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For Obama, reality meets idealism in ties with Muslim world

Just as he did in his groundbreaking speech in Cairo in 2009, President Obama this week articulated the need for 'mutual interest and mutual respect' between Muslims and Americans. His idealism, though, has run into reality. He must adjust if he wins a second term.

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President Obama addresses the General Assembly at United Nations headquarters in New York Sept. 25. Op-ed contributor Kurt Shillinger writes: 'The Obama administration’s mixed record underscores the challenges of redefining interests as well as the president’s own diplomatic miscalculations.'

Seth Wenig/AP

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Shades of Cairo were visible in New York this week, as President Obama spoke to the UN General Assembly about America’s relations with the changing Muslim world.

Just as he did in his groundbreaking speech in Egypt early in his presidency, Mr. Obama on Tuesday articulated the need for “mutual interest and mutual respect” between Muslims and Americans. In New York and Cairo he held out a new idealism toward the Middle East – one that aligns US security and economic interests with the welfare of the Arab street rather than the longevity of regimes that have failed and abused their peoples.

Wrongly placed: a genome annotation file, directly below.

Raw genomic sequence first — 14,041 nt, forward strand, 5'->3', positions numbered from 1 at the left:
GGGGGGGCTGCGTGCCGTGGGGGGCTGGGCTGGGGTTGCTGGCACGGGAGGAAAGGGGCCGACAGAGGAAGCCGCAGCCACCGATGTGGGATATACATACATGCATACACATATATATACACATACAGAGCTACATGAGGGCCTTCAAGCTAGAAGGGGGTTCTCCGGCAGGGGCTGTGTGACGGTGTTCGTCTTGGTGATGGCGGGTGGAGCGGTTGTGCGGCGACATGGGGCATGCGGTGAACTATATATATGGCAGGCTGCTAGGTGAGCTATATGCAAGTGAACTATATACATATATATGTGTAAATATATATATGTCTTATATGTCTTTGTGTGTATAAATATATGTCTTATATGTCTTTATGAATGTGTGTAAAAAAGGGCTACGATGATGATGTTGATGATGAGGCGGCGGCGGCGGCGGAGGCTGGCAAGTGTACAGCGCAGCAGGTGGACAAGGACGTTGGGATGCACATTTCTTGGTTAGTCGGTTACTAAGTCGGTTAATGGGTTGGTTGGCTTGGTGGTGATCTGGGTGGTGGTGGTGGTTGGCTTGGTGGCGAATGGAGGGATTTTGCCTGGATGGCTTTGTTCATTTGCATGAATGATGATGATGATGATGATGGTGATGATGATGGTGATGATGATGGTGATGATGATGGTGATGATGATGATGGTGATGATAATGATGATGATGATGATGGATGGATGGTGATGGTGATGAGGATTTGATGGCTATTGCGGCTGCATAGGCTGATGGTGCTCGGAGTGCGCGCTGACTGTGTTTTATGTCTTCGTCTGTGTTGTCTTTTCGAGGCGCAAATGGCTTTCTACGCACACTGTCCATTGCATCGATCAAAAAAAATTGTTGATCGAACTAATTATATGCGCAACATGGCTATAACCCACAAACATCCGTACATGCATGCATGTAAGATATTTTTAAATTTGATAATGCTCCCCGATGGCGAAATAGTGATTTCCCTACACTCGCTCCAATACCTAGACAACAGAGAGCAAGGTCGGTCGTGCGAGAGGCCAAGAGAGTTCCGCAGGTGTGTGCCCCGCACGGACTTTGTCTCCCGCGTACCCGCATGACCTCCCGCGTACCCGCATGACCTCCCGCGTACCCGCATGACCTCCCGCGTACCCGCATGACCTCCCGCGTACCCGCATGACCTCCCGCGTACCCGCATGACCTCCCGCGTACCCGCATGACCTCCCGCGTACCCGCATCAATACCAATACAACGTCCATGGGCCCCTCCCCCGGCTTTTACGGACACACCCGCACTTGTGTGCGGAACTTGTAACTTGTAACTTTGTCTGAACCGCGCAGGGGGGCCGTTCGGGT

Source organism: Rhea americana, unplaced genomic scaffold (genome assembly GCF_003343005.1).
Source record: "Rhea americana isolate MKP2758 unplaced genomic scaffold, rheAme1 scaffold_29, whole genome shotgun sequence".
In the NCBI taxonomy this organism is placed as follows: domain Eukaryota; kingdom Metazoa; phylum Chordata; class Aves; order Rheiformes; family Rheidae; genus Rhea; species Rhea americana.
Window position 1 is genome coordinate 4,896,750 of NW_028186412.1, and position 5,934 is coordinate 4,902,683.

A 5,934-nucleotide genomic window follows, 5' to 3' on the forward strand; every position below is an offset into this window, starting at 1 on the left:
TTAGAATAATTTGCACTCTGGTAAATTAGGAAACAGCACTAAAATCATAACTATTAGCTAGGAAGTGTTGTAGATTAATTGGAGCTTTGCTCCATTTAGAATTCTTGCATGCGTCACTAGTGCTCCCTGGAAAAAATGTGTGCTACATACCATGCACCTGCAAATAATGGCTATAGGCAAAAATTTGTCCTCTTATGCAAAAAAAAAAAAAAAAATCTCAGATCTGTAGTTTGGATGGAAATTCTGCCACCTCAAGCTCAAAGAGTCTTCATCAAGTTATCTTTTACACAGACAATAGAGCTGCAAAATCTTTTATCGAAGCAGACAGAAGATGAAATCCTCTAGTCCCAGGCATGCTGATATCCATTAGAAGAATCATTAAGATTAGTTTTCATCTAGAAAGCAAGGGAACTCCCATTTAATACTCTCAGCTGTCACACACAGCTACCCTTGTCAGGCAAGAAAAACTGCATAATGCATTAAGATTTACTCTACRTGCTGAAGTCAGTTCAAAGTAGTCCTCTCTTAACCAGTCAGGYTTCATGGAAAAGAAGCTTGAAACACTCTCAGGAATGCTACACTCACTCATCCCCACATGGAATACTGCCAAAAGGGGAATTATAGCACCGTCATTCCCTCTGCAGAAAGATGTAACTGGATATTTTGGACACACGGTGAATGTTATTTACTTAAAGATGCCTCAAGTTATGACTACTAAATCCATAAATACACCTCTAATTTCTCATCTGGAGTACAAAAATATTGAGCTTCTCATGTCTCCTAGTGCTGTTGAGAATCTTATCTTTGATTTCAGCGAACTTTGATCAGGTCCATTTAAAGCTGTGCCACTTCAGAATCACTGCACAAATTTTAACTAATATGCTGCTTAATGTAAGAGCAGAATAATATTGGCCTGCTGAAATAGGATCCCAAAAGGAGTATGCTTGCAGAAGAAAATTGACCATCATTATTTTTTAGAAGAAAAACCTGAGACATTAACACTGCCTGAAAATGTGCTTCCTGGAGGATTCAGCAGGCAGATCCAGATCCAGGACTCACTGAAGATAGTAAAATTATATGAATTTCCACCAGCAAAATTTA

But a sea change has occurred in the region since Obama spoke in Cairo in June 2009, and reality has come face to face with idealism. Any American shift in tone or approach is coming against a current of long-defined alliances and deep historic antipathies. The Obama administration’s mixed record underscores the challenges of redefining interests as well as the president’s own diplomatic miscalculations.

As promised, Obama withdrew American forces from Iraq. And he is leading international efforts to penalize Iran with stiff economic sanctions for pursuing a suspected nuclear weapons program. But he has also quietly pushed the Israeli-Palestinian peace process to the back burner.

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